Apollo next states that the cruel manner in which Agamemnon was murdered justifies Orestes' actions. Agamemnon had just returned from a great victory in the Trojan War and was taking a bath, when Clytaemnestra restrained his arms in a robe and chopped him into pieces with an ax. This was a cowardly, dishonorable way to kill. Apollo calls this the "death of a great man" who was killed by means of deception from his very own wife. The Furies don't believe that Zeus would support this action, declaring that Zeus once handcuffed and imprisoned his own father, Cronus for crimes that he had committed. The Chorus insists that Zeus supports punishing men as much as women, for Clytaemnestra was merely avenging the death of their eldest daughter Iphigenia whom he had sacrificed so that the Greek ships could sail to Troy.
Apollo replies that imprisonment and murder are two totally different things. Clyatemnestra did not imprison or handcuff Agamemnon to punish him; she murdered him in cold blood. The Furies ask what would happen to Orestes if he is forgiven for this crime, declaring that he will live his life in misery anyway because no other city will want him to live there, including his home city of Argos. People everywhere will be disgusted that he spilled the blood of his own mother.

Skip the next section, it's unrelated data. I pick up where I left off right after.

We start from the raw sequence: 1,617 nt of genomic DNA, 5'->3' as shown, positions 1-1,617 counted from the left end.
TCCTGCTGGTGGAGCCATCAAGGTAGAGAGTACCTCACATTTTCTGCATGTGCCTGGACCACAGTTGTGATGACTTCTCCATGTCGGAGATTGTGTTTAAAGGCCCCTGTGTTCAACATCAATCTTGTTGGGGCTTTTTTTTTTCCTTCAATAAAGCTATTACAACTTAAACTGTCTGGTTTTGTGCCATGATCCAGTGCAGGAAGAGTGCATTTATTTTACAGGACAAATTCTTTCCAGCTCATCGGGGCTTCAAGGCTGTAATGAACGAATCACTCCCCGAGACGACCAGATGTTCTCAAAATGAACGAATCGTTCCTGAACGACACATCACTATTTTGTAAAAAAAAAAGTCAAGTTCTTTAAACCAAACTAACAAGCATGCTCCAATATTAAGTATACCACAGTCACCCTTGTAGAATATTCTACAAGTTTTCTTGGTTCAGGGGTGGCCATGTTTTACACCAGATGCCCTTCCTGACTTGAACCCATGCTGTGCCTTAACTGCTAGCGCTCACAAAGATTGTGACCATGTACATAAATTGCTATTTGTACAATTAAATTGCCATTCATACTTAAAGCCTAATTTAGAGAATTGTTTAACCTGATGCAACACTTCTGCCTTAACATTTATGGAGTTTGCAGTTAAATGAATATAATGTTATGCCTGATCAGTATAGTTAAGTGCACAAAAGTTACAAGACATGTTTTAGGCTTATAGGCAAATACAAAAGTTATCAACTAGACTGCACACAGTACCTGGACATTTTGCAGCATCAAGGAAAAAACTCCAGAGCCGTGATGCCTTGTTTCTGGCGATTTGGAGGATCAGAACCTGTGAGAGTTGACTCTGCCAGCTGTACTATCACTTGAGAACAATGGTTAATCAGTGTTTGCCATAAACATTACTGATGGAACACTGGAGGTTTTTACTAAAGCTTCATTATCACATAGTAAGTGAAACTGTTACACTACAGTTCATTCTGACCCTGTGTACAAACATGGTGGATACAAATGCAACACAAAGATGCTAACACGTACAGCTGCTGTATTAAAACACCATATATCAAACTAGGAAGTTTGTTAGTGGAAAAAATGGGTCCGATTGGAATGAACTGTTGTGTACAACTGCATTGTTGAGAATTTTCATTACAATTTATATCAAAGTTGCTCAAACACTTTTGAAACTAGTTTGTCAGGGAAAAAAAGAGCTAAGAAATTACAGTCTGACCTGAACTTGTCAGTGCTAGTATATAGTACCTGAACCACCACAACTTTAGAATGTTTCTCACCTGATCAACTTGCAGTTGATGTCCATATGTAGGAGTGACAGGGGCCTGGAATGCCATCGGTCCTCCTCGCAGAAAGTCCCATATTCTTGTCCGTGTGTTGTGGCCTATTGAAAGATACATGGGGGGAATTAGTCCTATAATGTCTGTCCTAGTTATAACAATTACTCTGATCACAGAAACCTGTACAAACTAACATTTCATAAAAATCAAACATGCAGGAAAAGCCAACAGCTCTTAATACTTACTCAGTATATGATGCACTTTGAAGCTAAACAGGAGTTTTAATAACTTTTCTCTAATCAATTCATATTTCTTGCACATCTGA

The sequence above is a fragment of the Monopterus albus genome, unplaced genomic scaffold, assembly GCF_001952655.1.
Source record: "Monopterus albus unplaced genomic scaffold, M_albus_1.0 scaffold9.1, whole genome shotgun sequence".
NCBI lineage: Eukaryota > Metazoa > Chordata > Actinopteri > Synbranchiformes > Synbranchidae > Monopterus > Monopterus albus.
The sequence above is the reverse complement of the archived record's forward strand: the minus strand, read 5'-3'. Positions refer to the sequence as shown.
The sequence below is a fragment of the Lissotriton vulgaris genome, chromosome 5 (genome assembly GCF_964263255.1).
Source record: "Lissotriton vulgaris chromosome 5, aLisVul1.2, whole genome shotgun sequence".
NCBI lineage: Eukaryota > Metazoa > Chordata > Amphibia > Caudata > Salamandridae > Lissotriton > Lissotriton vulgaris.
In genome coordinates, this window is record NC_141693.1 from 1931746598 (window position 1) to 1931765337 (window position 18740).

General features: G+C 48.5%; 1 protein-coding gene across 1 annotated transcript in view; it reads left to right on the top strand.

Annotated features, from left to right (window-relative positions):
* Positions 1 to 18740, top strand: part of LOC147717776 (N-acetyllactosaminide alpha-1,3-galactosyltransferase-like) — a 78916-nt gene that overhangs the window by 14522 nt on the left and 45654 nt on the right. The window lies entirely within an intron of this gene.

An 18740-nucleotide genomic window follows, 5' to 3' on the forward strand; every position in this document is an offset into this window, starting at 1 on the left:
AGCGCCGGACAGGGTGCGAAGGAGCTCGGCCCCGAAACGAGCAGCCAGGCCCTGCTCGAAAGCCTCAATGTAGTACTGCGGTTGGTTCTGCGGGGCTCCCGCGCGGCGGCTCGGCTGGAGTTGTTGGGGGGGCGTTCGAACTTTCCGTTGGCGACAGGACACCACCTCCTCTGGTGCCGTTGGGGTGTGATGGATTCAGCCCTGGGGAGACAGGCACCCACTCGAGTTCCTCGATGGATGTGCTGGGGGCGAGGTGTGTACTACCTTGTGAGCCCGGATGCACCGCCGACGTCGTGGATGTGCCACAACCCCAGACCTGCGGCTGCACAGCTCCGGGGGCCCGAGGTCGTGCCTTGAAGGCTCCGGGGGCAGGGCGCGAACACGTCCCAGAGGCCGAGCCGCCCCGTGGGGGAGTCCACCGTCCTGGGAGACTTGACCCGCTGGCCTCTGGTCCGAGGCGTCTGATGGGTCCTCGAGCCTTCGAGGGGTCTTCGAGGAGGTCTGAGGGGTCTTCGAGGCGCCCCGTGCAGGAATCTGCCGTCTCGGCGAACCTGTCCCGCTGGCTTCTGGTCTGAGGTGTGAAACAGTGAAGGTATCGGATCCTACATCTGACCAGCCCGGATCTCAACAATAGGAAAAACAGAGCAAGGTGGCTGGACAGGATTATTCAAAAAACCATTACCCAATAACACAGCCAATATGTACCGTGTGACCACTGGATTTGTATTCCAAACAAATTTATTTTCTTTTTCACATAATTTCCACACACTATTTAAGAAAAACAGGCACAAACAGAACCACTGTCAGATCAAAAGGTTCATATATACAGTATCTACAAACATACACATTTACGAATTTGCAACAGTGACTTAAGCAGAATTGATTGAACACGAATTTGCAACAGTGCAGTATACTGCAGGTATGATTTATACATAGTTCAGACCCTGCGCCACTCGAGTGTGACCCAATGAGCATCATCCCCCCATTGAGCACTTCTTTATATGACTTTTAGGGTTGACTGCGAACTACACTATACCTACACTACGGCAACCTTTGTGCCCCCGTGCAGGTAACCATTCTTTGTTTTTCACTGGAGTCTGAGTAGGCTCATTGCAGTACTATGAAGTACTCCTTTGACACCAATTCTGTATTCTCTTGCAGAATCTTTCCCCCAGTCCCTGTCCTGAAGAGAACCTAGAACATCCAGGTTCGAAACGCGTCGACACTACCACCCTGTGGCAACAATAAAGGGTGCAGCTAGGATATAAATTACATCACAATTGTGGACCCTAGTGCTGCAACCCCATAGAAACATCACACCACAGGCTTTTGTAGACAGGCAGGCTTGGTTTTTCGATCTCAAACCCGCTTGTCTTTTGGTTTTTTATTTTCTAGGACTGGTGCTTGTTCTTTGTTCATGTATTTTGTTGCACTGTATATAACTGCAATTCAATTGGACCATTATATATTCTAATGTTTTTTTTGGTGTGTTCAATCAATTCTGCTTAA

The god of prophesy rejects this argument from the Chorus of Furies, declaring that mothers are not in fact blood relatives of their children at all. He states that women are merely vessels that hold the man's seed. They are like the soil of a farm that nurtures the seeds that are planted there, until they bloom. The man is the only true blood relative of a child and as such, Orestes was fully justified in avenging his father's death, "The mother is no parent of that which is called/her child, but only nurse of the new-planted seed/that grows. The parent is he who mounts. A stranger she/preserves a stranger's seed, if no god interfere.../There can/be a father without any mother. There [Athena] stands,/the living witness, daughter of Olympian Zeus,/she who was never fostered in the dark womb/yet such a child as no goddess could bring to birth" Lines 658-666. As an example to support this argument that mothers are not blood relatives of their children, Apollo refers to Athena, the very judge at this trial. She was born after popping out of Zeus' head, without any help from any woman, mortal or godly. Apollo declares that Orestes was completely justified in avenging Agamemnon's death, because the man is the only blood relative of the child. The mother is merely an empty vessel to hold the growing child until he is born.